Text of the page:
I am working on a engine for a friend and the crankshaft pulley is no longer a press fit on the crankshaft. The last person tried jammed a brass shim in
between to try to take up the gap--not too successful. Has anyone come up with a way to re-size the Inside Diameter? I thought about trying to swage the outside diameter. Any ideas?? Joe
I've read of cutting out the old center and welding in a piece of pipe and cleaning it up on a lathe. I went with the shim approach, but with steel cut from an old can, not brass.
Steel shim cut from a can
Tied around the shaft
Pulley started on, wire removed
Pulley driven on
Hole through shim
Pin in, ready to crank. So far it works OK.
Nice tutorial, Steve.
Note for installing pulley - utilize a piece of 3/4" round stock to insert through the c.c. snout bushing then place a hardwood block or piece of flat bar against the pulley and drive away.
I've often wondered if you could make some device to "swage" down the center portion to tighten it up. Something like a copper tubing flare tool but it would have to be much bigger and heavier. The other thing I had thought of was maybe making something with a tapered lead-in that you could press/beat the pulley into that would squeeze it down a bit. I've never tried either of these ideas. It's just something that crosses my mind from time to time.
How were you able to align the pulley with the hole in the crankshaft with the shim blocking your view of the crankshaft? I have used two steel shims, one on each side of the pulley but not blocking the hole. My fix has been successful for many years.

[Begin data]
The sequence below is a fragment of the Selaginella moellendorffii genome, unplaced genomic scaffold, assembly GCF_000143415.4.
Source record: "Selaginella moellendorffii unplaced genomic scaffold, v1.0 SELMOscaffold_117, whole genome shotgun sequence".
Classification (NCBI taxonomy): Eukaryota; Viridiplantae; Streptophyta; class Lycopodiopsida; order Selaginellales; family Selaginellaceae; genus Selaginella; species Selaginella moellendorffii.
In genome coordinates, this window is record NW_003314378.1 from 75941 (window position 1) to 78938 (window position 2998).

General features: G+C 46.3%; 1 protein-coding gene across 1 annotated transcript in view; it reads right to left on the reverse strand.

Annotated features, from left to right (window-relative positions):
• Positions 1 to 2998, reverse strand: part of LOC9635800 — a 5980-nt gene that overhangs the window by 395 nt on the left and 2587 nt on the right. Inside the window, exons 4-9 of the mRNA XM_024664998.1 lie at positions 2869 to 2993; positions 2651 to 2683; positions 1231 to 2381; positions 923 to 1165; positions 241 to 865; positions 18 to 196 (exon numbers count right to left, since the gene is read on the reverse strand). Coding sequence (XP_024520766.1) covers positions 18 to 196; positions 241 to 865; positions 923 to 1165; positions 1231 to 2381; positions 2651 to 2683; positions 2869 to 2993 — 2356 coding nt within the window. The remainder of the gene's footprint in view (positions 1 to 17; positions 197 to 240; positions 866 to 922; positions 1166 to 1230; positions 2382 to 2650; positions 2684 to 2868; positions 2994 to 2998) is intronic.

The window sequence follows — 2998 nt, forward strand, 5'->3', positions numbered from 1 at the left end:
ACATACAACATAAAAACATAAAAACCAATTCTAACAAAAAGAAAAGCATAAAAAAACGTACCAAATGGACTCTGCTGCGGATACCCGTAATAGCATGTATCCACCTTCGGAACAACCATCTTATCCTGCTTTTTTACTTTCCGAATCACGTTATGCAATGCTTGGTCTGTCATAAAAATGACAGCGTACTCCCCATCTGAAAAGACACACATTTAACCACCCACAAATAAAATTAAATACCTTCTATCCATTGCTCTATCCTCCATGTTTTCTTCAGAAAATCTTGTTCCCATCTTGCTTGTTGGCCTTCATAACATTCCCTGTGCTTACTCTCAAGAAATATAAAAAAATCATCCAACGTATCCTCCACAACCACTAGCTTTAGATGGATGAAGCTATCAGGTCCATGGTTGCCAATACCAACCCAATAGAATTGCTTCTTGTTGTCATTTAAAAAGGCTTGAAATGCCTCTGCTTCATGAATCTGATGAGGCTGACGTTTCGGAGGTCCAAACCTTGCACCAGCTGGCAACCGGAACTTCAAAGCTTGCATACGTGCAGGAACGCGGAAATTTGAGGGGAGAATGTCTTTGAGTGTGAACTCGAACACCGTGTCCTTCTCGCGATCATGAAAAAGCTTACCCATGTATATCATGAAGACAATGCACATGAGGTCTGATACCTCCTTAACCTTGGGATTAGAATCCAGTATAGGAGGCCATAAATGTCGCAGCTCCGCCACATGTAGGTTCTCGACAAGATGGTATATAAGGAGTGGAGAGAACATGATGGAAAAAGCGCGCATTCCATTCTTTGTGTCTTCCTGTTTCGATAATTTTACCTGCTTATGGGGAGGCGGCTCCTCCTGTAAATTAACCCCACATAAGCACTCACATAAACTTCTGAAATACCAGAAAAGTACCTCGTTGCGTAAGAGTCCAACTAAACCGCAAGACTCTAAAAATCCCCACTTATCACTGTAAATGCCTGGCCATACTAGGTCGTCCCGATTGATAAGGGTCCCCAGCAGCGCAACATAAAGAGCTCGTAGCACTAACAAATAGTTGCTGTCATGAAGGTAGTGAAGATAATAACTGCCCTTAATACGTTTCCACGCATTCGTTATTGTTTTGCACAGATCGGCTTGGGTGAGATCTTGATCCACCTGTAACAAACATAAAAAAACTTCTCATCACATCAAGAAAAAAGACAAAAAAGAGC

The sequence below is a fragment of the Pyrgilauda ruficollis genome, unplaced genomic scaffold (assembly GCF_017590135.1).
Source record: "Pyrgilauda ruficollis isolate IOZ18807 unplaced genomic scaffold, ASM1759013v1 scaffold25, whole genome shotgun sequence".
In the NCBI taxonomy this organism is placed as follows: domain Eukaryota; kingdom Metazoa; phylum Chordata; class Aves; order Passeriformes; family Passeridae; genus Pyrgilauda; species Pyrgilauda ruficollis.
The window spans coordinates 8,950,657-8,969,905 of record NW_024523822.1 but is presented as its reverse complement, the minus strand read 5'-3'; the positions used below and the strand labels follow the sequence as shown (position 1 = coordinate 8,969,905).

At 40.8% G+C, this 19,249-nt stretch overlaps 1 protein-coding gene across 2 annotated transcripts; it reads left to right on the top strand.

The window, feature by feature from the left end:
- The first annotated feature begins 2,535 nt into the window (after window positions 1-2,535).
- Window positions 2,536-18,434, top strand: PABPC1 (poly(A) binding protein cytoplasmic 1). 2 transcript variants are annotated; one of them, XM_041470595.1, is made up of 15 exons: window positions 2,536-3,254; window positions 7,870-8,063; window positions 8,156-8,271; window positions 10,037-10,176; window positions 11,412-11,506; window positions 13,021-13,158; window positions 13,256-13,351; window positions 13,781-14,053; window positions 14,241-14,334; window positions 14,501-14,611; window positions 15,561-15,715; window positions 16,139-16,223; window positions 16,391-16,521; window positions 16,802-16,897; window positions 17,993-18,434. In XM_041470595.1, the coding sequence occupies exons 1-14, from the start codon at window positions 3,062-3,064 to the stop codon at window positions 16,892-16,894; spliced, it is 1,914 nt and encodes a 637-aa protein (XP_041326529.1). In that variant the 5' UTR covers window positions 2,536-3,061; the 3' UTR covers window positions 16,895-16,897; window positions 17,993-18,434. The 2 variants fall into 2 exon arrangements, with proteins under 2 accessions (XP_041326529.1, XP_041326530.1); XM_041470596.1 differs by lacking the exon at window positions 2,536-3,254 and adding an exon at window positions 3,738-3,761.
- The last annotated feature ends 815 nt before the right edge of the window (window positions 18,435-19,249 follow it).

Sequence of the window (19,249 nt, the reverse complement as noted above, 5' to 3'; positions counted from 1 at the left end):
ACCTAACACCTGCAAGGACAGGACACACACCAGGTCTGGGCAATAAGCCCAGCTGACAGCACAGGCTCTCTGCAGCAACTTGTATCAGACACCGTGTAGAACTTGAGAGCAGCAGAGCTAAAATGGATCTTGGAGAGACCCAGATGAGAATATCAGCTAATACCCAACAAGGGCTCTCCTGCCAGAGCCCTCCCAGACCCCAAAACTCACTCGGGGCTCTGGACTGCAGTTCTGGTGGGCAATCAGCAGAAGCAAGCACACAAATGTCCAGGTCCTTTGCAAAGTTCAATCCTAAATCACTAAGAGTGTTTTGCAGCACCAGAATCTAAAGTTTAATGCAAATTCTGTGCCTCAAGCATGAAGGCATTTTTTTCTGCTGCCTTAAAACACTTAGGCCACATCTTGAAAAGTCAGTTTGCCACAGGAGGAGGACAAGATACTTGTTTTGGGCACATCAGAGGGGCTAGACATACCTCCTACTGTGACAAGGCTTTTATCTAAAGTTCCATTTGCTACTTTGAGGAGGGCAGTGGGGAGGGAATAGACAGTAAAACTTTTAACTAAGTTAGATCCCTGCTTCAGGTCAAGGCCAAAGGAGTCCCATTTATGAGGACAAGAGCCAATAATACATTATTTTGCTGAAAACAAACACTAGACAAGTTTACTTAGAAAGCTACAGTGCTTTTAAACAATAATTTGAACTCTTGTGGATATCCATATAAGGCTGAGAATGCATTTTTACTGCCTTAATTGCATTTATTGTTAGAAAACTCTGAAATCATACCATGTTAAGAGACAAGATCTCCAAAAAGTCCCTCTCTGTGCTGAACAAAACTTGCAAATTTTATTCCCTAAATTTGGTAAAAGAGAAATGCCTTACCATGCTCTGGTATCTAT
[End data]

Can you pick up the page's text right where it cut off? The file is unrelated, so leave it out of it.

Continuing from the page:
I see how now, you left a space on one side.
Or you can buy a new one for $140.
I weld them inside with brass and turn them on a lathe to the right diam.
The fit is 1/2 thousandths bigger then the crankshaft.
The new pulley crown is 2 Degrees taper.
Another idea; if you don't have a lathe or a lot of expensive tools, but have an acetylene torch; find a pipe of iron pipe with a hair smaller ID than the OD of your pulley hub. Heat the pulley hub (only) until it is cherry red. Place the iron pipe over the heated hub and hammer on it, instead of the hub. It may be necessary to chamfer the ID of the pipe to center it on the hub's OD.
Those loose pulleys make excellent snow plow skids with a piece of pipe welded on them then attached to the sides of the plow for a tractor, done it and they don't dig in at any angle!
If I couldn't find a better one I would try like Herm does but doubt I could get that much brass inside as complete as he does. Never done it but would give it a try and see how much "wobble" I ended up with. I see he turned the outside back concentric.
An old guy told me how they did it back "in the day"...and I would NOT do this. They used to put a pipe wrench on the front of the crank and turn the motor over several times to scar up the crank and swell it then drive the pulley on. It would probably work but I would never damage a crankshaft over a worn out pulley. It would be like beating your foot with a board to swell it up for a shoe that is too big, might work for awhile but over time it will get loose again.
Good tutorial. I have done several pulleys as well. My difference is that I use my MIG welder to fill the bore instead of brazing the bore. I can come in from both sides and get a pretty good coverage of weld in a relatively short time.
Some good ideas here. I will offer up another idea; and that would be to put a coarse knurl on the ID of the pulley which would effectively make the ID smaller. I have never seen an internal knurling tool but they probably exist.
Ron, I was also thinking that I could use my MIG welder as you suggested in place of brazing the bore. Thanks for suggesting that method. Probably less heat distortion.
Jeff and Herm, Both tutorials are really good.
I agree with building up the inside of the pulley with brass or MIG welding. Do not agree with beating on the pulley as Steve had done. Can cause damage to the crank or main bearings.